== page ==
Making Sense of Chrome Lite Pages


Google formally announced Lite Pages the other day and the response has been….let’s say mixed. Understandably so.

The announcement post was a fairly typical product announcement post which is to say it was light (no pun intended) on the technical details and leaves a lot of open questions. Sometimes that’s fine. But in this case, the announcement has to deal with Google making changes to HTTPS content which, as you would expect, makes folks a little more nervous. Some more detail would have been nice.

What We Know

Despite the vague announcement, between conversations with Chrome folks over the years, digging around and some general knowledge of how proxy services work, we can put together a decent chunk of the puzzle.

Lite pages aren’t new. Well, not exactly.

Chrome has offered a proxy service through its browser for several years now. In that time it’s undergone a few different rebrands.

The first name I’m familiar with was Flywheel. That’s what it was called back in 2015 when the team working on the service wrote up a detailed paper about the optimizations Flywheel applied, and why.

Flywheel wasn’t used as a public name for long, if at all. (I honestly don’t remember if they ever talked much about it in public as Flywheel.) It’s not exactly intuitive. Data Saver was the more common name and the one that has continued to be used to date.

You can think of Lite pages as an extension of Data Saver for when loading conditions are especially bad. Data Saver still does its optimizations, just like always. But when conditions are especially bad (2G-like connections or longer than 5 seconds until First Contentful Paint), Lite pages will kick in and potentially provide additional interventions (more on those later).

Perhaps the most significant difference between the Lite pages announcement and Data Saver as we knew it is that Lite pages work over HTTPS traffic. Data Saver was always HTTP only. Good for security, not great for anyone who needed data savings on an increasingly HTTPS-driven web.

Data Saver !== Save-Data

One big source of confusion comes from the very similarly named Data Saver mode and the Save-Data header.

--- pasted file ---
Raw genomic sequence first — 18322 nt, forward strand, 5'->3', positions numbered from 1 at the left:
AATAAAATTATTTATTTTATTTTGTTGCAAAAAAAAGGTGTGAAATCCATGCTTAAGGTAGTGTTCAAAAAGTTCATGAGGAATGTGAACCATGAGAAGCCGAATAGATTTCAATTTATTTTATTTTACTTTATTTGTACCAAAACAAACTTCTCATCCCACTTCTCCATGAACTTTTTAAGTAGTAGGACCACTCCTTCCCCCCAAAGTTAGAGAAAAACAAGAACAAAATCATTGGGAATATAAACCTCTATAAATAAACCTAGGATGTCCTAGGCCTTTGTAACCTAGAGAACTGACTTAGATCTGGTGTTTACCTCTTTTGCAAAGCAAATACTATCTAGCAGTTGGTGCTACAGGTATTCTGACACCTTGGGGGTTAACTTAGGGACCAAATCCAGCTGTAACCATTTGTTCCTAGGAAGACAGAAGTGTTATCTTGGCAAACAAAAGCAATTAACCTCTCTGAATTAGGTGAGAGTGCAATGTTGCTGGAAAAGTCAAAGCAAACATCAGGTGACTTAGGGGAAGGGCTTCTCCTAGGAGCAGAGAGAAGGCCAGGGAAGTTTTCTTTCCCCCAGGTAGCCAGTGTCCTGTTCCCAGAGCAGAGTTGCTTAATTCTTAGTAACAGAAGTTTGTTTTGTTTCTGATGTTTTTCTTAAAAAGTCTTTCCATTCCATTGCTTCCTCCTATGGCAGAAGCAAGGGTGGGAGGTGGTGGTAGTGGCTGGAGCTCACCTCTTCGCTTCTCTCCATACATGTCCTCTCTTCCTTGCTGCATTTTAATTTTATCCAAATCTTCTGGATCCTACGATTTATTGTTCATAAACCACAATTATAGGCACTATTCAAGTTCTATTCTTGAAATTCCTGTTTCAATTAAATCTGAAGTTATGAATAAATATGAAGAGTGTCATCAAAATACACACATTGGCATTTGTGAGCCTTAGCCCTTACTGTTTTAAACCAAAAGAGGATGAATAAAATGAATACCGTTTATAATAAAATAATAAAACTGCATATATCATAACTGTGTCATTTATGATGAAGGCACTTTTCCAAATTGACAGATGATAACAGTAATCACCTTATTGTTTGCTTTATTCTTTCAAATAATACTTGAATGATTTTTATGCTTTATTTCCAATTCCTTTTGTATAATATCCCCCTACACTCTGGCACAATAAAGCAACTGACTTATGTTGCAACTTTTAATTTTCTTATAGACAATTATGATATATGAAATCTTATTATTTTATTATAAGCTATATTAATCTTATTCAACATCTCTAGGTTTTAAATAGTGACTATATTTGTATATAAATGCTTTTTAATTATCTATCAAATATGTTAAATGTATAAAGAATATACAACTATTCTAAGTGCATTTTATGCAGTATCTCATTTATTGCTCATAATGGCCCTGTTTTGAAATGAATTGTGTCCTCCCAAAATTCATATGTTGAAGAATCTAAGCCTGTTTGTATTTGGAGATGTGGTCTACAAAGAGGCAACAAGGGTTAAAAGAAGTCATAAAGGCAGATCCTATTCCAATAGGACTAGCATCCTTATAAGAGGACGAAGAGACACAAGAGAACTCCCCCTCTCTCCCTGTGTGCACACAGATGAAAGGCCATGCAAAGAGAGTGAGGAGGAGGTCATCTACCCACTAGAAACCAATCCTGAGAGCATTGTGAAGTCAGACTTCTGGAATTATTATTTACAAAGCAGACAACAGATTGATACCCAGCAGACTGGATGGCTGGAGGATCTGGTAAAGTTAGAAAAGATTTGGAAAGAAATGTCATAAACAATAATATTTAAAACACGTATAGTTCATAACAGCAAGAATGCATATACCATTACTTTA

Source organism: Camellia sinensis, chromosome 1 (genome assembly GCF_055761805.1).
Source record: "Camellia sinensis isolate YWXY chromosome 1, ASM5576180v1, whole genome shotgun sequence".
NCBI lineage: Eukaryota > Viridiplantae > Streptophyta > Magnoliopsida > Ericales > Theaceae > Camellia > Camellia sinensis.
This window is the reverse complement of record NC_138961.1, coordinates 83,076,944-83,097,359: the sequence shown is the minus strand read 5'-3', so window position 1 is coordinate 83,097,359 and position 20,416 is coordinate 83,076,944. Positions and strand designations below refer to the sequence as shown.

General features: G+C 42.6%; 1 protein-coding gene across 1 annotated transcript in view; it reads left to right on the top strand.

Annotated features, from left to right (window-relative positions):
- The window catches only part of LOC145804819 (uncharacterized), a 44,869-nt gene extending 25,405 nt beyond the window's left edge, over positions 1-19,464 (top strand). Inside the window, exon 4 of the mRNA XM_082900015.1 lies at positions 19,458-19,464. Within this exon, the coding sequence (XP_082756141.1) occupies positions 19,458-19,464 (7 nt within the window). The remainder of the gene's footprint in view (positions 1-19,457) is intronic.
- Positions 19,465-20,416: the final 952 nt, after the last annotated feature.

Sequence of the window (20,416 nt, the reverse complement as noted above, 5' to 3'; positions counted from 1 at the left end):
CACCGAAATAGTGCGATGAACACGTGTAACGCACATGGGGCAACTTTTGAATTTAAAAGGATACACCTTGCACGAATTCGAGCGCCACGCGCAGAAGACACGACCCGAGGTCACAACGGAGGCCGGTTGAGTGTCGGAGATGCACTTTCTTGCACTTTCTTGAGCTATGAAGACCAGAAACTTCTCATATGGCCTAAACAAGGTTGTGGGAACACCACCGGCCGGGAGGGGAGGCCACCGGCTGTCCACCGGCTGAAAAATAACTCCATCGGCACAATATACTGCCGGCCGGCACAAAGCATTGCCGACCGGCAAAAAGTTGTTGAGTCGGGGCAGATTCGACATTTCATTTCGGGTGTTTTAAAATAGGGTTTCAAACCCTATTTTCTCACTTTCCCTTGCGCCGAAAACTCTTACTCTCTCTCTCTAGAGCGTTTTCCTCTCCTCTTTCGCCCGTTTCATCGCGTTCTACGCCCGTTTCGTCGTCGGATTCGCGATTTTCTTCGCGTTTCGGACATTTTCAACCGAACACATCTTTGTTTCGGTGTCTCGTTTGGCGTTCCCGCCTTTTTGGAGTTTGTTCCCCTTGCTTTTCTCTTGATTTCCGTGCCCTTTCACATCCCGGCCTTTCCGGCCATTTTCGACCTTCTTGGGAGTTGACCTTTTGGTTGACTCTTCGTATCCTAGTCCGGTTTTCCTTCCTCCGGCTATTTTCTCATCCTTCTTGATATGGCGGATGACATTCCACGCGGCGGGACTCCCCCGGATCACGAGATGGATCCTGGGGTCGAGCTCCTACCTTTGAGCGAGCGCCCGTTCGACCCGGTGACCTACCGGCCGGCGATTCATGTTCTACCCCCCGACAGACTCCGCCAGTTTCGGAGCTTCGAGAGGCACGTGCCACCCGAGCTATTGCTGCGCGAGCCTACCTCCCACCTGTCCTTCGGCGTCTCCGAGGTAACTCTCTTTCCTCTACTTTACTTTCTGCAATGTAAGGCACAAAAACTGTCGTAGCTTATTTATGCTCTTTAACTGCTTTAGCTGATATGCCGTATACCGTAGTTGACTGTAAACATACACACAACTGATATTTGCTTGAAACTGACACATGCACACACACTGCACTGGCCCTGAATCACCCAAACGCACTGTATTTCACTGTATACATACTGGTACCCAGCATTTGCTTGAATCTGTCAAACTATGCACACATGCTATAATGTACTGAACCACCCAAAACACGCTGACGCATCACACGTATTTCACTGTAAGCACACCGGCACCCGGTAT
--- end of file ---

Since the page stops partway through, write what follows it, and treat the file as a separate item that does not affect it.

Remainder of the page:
Save-Data is a header that can be passed along by any browser or service when a user has explicitly requested an experience that uses less data. Save-Data can, and should, be used by developers to help reduce page weight regardless of what the browser may or may not be doing.

In theory, by itself, the Save-Data header doesn’t necessarily indicate that a proxy service is being used. A browser could ask a user if they want less data, indicate that decision to developers with the Save-Data header and leave all the work up to the developer.

In practice, that is not the case. Right now, to my knowledge, the Save-Data header is passed by Chrome when the Data Saver mode is enabled, Yandex and Opera Turbo. In other words, at the moment, Save-Data is only ever being seen by developers when a browser is doing some sort of proxy service to optimize the page.

Data Saver is Chrome’s proxy service. Users can opt into the Data Saver service by turning the feature on in the settings on Chrome for Android, or by installing an extension on Chrome for Desktop.

When Data Saver mode is enabled, Chrome will attempt to make optimizations to the page to reduce data usage and improve overall performance. Traditionally, these optimizations have only applied to HTTP traffic—something that has changed now with Lite pages.

If the Data Saver mode is enabled, Chrome passes along the Save-Data header with each request, as a responsible proxy service should. That’s the only relationship between the two.

Lite Pages !== AMP

Lite pages are also in no way related to AMP. AMP is a framework you have to build your site in to reap any benefit from. Lite pages are optimizations and interventions that get applied to your current site. Google’s servers are still involved, by as a proxy service forwarding the initial request along. Your URL’s aren’t tampered with in any way.

Lite Pages are only applied in specific situations

The release post was vague on details but fairly clear on when the optimizations would be applied. In addition to the requirement that Data Saver mode is enabled, Lite pages will be applied:

…when the network’s effective connection type is “2G” or “slow-2G,” or when Chrome estimates the page load will take more than 5 seconds to reach first contentful paint given current network conditions and device capabilities.